Q&A with Dr. Gregory Kneidel

Today’s post is a Q&A with Dr. Gregory Kneidel, Professor of English, who discusses his recent work with the Variorum edition of the poetry of John Donne. 

  1. Can you tell us a bit about your background? Where are you from, and how did you get to UConn?

I grew up in Wichita and went to school in San Antonio and Chicago, then taught for a couple years in Fort Worth before coming to UConn-Hartford in 2001. So a pretty Midwestern background, though of course Texas is just Texas.

  1. Can you tell us about your previous projects?

I wrote a book about Protestant poetics from Spenser to Milton and then a book about John Donne’s verse satires and the English legal tradition (which are more connected in my mind than they seem at first glance). After those two monographs, I got involved in a very different kind of project: I spent about seven years doing textual work for the Donne Variorum, a multi-generational project that started about 30 years ago, won nine NEH grants (I was involved in the last two), and will be officially finished when the final two volumes, containing Donne’s Songs and Sonets, are published this Fall. As Associate General Editor and Principal Textual Editor for the final four volumes, I generated about eight hundred total pages of textual analysis derived from over a thousand individual witnesses in over two hundred early modern manuscripts – honestly, it looks rather more like DNA sequencing than literary criticism. It was all produced in collaboration with a group of scholars from around the world (for years we met twice weekly on Skype and shared documents in Dropbox, which turned out to be good practice for pandemic pedagogy).

  1. What are your current projects?

Even though the Variorum is complete, interesting new textual problems concerning Donne’s poetry will no doubt continue to appear: for example, back in 2018 a manuscript was found with a very large Donne collection (the Melford Hall manuscript, now at the British Library). It became publicly available just this summer, so now I’m trying to figure out how it fits within the known Donne manuscript universe (incidentally, I think it might have emendations in Donne’s hand).

The Variorum also generated a lot of data. Its digital component, DigitalDonne, overlaps slightly with the two other key digital resources for studying early modern manuscript poetry, Peter Beal’s The Catalog of English Literary Manuscripts and the Folger’s Union First Line Index. The data on these three sites are structured differently, but I managed to reconcile them enough so that I’ve got a spread sheet with the bibliographical details of 41,753 individual manuscript copies of early modern poems. I’d like to find a way to visualize them, to do for early modern manuscript poetry what Tudor Networks does for sixteenth-century letters or The Viral Texts Project does for nineteenth-century newspaper articles. Before Covid, a colleague and I were scheduled to attend a couple Digital Humanities conferences in order to shop this data around to people with stronger DH skills. Hopefully we can relaunch once we are allowed to travel again. Next spring the Folger is running a seminar on “Digital Projects as Early Modern Research Objects” and it may be interesting to think about DD, CELM, and UFFI as research objects in their own right.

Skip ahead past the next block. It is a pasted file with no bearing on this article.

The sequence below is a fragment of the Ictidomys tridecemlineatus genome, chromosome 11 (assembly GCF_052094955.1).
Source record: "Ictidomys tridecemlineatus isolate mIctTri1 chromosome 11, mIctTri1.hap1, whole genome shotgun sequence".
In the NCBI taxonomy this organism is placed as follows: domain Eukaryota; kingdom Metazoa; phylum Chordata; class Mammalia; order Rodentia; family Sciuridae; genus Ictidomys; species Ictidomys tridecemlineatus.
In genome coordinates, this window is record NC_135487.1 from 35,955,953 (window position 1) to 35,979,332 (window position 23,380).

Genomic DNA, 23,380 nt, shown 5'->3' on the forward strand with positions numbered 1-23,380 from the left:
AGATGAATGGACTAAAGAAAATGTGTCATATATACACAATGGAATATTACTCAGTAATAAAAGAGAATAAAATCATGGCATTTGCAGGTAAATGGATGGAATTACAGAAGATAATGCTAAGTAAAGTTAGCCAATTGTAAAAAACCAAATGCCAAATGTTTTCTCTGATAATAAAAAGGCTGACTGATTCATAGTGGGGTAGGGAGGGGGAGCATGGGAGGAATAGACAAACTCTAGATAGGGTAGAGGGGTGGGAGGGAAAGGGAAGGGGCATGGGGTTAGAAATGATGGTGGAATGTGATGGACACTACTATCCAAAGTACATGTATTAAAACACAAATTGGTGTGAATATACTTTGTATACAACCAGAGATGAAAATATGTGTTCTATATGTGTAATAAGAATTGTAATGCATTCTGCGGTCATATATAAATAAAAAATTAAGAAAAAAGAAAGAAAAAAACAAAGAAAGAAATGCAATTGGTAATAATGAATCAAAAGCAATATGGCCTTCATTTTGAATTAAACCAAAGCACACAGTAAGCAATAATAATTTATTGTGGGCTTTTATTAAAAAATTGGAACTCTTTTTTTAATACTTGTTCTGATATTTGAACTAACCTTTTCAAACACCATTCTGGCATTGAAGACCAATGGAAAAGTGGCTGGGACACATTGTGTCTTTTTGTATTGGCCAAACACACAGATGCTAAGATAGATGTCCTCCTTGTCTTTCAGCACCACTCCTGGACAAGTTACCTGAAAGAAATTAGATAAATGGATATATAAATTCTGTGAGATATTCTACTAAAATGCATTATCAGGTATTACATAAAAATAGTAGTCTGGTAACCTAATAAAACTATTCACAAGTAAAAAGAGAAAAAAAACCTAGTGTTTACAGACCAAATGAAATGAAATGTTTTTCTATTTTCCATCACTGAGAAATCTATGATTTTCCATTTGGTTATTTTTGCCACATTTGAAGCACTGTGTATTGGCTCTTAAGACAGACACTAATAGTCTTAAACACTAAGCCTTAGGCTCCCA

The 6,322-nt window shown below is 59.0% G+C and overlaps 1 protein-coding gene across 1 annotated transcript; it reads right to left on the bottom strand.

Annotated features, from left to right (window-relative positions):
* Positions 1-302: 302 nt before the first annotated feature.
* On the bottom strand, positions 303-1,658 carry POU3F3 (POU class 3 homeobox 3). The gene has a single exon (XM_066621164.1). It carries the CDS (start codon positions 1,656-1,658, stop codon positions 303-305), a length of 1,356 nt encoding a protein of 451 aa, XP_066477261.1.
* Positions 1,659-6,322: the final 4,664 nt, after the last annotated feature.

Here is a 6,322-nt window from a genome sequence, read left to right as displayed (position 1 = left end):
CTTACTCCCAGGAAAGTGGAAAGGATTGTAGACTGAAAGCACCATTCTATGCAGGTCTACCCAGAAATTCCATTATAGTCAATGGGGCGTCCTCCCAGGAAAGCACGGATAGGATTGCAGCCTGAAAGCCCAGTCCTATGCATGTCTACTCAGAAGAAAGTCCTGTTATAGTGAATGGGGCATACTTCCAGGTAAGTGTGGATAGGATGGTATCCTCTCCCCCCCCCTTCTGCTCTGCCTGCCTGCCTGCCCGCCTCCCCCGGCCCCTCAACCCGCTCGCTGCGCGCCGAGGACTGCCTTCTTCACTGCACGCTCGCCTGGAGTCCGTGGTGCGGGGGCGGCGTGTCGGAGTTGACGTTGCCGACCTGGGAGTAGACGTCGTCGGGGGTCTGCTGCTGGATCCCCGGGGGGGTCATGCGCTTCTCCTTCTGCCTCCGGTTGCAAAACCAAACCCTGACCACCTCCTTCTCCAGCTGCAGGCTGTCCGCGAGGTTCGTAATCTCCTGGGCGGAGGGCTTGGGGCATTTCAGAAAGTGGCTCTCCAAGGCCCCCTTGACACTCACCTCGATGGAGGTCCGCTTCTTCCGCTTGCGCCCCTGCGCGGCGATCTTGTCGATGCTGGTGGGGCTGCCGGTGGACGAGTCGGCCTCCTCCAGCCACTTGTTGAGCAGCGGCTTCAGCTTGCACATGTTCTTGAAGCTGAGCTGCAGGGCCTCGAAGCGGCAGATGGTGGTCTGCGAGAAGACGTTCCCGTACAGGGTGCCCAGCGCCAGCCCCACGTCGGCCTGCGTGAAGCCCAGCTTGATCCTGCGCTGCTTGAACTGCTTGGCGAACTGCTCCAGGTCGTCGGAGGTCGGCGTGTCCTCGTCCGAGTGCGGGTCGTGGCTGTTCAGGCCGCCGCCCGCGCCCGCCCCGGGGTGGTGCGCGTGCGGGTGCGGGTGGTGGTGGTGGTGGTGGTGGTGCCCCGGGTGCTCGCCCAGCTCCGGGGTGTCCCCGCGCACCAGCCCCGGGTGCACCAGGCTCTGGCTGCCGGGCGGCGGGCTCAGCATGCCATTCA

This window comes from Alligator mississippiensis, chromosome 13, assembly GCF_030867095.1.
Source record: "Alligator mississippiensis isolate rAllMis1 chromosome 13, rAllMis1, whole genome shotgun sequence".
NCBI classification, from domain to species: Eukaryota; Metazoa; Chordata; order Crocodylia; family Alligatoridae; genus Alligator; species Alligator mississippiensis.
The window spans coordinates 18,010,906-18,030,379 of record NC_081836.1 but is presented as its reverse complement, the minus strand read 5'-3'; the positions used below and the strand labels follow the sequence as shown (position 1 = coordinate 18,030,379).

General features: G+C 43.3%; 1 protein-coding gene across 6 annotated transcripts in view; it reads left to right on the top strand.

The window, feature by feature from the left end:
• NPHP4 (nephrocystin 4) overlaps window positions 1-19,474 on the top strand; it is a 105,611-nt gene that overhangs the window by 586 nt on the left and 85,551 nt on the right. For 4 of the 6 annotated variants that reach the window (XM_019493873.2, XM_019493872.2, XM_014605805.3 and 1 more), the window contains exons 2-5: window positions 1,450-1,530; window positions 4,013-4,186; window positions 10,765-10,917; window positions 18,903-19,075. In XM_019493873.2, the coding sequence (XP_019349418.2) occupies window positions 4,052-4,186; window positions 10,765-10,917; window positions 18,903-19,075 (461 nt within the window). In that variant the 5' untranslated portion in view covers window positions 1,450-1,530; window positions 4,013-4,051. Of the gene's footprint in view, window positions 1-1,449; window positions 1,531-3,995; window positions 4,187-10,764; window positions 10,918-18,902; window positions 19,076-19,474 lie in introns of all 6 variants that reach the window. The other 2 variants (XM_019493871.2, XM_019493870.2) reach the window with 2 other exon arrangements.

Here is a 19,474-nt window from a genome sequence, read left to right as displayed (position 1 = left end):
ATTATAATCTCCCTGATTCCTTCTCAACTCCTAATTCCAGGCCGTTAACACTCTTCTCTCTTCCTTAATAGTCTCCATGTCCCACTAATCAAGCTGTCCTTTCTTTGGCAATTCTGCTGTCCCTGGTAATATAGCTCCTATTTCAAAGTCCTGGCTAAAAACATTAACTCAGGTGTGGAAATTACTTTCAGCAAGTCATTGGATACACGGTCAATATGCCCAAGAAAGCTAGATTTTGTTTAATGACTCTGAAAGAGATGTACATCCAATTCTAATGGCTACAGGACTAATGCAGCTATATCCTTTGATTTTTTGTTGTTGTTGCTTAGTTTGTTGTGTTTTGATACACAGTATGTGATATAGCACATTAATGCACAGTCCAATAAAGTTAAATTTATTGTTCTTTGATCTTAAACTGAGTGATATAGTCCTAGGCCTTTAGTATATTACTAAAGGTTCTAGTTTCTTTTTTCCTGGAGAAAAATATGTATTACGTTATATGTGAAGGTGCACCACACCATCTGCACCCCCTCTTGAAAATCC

Finally, it’s more of a pedagogical project, but UConn’s lovely new campus in Hartford is right across the street from the Wadsworth Atheneum (I brag to my friends that I have a very short “office to Picasso” commute). I try to take my classes there at least once or twice a semester, so I’d like to develop a more specialized class on literature and museum culture.

  1. What sparked your interest in pursuing your current project?

Well, I got very involved with the John Donne Society and that’s how I got recruited into the Variorum project once many of the original researchers involved with it started to retire. It has been important for me to have a core group of supportive colleagues and a defined research agenda (a crew and an archive, as it were). I didn’t know I’d be studying early modern manuscript poetry ten years ago, but a lot of it is just getting to work with people that you like.

  1. What are your other interests?

I ride my bicycle a lot and chaperone my dogs around our neighborhood. I sit in the East Stands at Hartford Athletic matches (and probably watch too much European football, but at least I don’t have to stay up late). But more than anything I like to travel with my wife and eat spicy food and stare at art.


Check out the final volume of the Donne Variorum here!